FORT WORTH (CBSDFW.COM) – A Fort Worth science center may play a major role in reducing the huge backlog of untested rape kits across the country… that is if legislation introduced by a Texas senator is approved.
On Thursday the Senate Judiciary Committee is expected to consider the Sexual Assault Forensic Evidence Registry (SAFER) Act. The legislation introduced by Sen. John Cornyn is meant to ensure funds are being used properly to help eliminate the backlog of hundreds of thousands of untested rape kits, nationwide.
"What we've discovered is over the years less and less of the money is actually being used for the purpose for which it was intended," Cornyn said. "Now about 40-percent, roughly, of the funds are actually used to test rape kits."
While DNA evidence is collected with most every report of a rape the number of kits has overwhelmed police departments across the country, including those in Texas.
The backlog has left an estimated 400,000 rape kits sitting on shelves in evidence lockers.
Lavinia Masters of Dallas was raped at the age of 13 and her rape kit sat on a shelf for more than two decades.
"I lived a terrible life of fear as a child, because my rapist told me that if he saw the police come to our home that he would come back and kill me and my family, because he knew my family," she said speaking Monday.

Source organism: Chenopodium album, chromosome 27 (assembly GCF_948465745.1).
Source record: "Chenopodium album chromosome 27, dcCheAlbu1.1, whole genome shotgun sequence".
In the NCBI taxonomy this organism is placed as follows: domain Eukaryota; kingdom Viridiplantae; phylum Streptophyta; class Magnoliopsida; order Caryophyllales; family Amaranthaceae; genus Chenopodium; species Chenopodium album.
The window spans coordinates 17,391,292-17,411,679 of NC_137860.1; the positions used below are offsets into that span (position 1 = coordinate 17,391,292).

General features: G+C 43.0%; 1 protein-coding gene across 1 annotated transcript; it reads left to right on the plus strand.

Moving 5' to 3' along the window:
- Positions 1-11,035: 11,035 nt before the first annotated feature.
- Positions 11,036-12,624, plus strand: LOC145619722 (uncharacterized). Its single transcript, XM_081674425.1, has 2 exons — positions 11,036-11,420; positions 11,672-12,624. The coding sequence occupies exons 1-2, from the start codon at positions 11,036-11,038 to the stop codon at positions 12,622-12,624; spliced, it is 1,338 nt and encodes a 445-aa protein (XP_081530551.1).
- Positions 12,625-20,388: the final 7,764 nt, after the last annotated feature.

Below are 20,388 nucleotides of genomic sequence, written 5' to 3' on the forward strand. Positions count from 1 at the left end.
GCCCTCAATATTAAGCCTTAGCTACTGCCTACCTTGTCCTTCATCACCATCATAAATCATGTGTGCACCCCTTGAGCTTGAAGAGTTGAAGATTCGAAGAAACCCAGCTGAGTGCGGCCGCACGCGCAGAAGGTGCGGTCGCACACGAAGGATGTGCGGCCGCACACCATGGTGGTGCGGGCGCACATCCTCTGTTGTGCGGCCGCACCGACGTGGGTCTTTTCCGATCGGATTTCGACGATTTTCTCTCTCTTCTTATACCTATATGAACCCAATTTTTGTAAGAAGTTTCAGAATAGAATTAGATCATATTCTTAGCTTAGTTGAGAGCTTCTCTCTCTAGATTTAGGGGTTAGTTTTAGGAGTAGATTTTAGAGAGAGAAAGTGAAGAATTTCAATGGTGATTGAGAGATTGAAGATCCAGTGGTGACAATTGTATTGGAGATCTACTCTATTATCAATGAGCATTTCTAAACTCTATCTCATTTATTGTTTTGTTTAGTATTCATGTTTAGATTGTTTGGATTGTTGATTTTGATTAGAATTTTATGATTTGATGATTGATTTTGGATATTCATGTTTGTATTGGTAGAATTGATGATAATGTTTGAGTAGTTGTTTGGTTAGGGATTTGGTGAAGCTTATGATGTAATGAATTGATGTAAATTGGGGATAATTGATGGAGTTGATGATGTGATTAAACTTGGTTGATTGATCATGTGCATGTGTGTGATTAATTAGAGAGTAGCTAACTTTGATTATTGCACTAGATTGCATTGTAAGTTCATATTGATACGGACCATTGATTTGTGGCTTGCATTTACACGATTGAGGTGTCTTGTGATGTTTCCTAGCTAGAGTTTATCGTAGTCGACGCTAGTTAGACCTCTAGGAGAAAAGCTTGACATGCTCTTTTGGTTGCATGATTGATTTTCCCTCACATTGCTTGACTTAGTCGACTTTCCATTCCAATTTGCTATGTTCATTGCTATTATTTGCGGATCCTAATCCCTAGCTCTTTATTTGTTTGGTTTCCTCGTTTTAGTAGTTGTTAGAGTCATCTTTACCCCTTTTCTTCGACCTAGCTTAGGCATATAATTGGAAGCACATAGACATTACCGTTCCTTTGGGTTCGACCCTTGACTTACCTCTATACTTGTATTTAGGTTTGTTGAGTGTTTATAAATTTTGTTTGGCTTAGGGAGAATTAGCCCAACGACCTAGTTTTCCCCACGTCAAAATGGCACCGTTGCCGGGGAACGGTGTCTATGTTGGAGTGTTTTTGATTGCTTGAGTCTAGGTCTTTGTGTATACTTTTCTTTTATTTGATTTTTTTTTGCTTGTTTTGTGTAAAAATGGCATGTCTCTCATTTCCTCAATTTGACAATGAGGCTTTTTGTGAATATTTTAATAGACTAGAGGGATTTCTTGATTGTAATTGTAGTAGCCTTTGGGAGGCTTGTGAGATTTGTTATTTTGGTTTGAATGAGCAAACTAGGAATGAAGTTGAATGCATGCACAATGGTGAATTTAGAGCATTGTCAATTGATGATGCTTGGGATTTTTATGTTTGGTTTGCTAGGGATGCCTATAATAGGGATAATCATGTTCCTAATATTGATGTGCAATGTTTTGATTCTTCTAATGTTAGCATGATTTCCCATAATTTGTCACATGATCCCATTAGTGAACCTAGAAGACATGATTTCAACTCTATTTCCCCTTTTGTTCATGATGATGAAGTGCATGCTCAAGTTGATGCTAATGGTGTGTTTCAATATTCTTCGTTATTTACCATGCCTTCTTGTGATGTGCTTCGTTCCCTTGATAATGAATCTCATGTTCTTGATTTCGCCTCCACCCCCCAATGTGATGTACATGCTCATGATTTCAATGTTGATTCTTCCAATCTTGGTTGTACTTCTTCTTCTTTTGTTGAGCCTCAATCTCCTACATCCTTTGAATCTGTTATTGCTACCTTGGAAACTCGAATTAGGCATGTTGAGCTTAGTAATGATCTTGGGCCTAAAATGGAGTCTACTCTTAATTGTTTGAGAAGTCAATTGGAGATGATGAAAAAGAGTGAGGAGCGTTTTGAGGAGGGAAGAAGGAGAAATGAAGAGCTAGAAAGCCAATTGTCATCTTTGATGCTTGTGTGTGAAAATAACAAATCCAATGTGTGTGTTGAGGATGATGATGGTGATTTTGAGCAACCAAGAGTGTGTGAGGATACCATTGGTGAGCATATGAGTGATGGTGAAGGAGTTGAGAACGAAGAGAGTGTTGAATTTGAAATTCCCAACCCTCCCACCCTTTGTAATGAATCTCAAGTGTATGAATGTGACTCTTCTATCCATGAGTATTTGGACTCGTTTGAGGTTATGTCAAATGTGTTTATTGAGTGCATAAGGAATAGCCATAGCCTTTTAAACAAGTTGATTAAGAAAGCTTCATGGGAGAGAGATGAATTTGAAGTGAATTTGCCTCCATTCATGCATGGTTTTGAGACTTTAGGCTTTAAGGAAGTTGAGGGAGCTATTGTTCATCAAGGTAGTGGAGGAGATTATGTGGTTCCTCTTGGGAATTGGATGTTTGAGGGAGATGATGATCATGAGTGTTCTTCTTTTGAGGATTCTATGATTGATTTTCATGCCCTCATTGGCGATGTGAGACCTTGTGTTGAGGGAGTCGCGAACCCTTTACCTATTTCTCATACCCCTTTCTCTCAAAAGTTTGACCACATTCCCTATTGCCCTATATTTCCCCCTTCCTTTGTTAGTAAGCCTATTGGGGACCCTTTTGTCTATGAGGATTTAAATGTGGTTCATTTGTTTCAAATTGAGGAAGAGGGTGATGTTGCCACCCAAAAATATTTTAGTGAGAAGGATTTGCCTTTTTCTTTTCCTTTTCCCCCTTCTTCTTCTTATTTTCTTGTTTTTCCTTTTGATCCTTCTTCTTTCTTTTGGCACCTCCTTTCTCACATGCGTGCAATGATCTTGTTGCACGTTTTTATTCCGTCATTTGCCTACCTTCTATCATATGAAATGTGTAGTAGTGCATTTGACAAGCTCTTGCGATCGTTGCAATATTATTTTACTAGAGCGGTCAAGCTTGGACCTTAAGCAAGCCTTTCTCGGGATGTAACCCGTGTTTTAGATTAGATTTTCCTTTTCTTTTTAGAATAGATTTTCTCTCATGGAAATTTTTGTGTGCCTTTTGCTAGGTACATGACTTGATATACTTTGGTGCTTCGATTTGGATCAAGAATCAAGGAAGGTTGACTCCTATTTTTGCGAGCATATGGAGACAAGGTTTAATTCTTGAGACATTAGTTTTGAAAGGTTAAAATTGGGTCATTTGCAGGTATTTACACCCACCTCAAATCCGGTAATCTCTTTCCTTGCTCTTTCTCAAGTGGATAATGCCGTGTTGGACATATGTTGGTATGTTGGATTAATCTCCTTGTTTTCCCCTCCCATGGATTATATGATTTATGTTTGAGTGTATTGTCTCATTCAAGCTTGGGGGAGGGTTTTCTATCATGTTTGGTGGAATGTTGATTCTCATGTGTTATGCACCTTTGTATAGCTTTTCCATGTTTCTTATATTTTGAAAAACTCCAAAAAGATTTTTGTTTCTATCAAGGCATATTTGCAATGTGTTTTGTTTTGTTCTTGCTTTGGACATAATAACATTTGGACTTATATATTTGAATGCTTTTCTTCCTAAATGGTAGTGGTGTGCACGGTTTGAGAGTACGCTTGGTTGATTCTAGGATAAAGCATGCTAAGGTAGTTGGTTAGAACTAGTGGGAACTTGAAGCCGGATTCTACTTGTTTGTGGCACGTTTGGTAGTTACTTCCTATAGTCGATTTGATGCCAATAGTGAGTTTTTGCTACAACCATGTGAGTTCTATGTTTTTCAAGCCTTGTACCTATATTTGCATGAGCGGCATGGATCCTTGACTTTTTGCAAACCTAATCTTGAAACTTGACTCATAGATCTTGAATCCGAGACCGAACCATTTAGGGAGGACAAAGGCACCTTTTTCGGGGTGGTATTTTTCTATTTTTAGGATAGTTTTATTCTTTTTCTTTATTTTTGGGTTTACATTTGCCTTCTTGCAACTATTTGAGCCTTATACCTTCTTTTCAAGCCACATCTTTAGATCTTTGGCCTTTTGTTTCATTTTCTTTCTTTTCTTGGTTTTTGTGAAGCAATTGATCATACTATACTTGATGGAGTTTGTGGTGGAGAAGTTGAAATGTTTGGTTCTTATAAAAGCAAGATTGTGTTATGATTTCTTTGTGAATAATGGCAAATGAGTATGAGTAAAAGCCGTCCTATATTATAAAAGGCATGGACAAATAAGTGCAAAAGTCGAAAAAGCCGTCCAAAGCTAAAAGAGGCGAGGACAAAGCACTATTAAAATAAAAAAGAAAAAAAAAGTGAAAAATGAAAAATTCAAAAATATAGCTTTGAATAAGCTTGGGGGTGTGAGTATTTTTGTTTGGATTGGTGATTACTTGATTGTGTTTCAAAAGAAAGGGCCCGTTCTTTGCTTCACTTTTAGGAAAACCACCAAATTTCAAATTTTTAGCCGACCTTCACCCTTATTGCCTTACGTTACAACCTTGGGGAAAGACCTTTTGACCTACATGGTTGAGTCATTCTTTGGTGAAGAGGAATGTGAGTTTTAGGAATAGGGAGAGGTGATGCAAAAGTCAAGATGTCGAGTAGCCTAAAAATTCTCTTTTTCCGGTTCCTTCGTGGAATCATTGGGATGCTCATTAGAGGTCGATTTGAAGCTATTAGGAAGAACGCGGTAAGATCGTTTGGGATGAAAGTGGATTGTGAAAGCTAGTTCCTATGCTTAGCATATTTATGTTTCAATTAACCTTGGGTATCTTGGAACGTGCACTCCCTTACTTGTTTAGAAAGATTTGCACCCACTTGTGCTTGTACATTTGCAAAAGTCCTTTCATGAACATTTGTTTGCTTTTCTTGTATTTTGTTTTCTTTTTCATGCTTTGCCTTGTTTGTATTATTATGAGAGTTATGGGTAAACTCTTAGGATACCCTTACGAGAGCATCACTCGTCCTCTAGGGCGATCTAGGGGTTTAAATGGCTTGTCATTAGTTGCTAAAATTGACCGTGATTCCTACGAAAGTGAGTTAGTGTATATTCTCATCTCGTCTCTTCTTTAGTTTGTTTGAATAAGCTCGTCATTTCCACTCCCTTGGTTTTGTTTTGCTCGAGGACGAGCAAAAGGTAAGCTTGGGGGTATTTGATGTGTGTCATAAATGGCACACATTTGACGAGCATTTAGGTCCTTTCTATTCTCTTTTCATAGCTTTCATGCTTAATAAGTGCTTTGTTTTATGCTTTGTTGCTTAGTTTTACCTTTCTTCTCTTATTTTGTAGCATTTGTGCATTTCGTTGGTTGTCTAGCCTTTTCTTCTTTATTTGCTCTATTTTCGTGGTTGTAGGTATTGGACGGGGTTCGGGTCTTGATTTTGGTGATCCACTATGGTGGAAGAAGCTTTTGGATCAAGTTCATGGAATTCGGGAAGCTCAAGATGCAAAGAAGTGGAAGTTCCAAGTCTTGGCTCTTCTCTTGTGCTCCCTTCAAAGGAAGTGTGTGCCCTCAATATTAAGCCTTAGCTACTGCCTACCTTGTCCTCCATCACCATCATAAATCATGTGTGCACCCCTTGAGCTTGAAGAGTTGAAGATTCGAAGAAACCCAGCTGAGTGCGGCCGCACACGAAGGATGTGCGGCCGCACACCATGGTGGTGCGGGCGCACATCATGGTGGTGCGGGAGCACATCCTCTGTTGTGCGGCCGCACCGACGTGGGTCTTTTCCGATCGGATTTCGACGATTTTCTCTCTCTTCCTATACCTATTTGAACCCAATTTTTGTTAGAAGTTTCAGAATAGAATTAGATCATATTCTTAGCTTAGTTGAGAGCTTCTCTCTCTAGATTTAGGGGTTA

Though Masters' kit was eventually tested the case did not end on a good note. The DNA profile of her attacker was eventually linked to a serial rapist, but not before the man had committed multiple sexual assaults and the statute of limitations on her case had run out.
Using Masters case as an example Senator Cornyn detailed the importance of rape kit testing, as a matter of public safety.
"The experience here is that once a rape kit's tested, involving a particular person, frequently it clears other crimes that have been committed," he said.
The University of North Texas Center for Human Identification in Fort Worth has been enlisted to and is now testing most rape kits in Texas. If Cornyn's bill passes the center could be enlisted to tests kits from across the country.
Earlier this year State Senator Wendy Davis (D-Fort Worth) spoke out on the need to clear the rape kit backlog. In May, Davis said there are tens of thousands of Texas rape kits and DNA samples that have never been tested.
"The estimate is that the backlog is about 20,000, maybe 30,000 or 40,000," she said. "Obviously that's alarming."
If approved, the SAFER Act would require that at least 75-percent of funds be spent directly on either analyzing untested DNA evidence or increasing the capacity of labs to do so.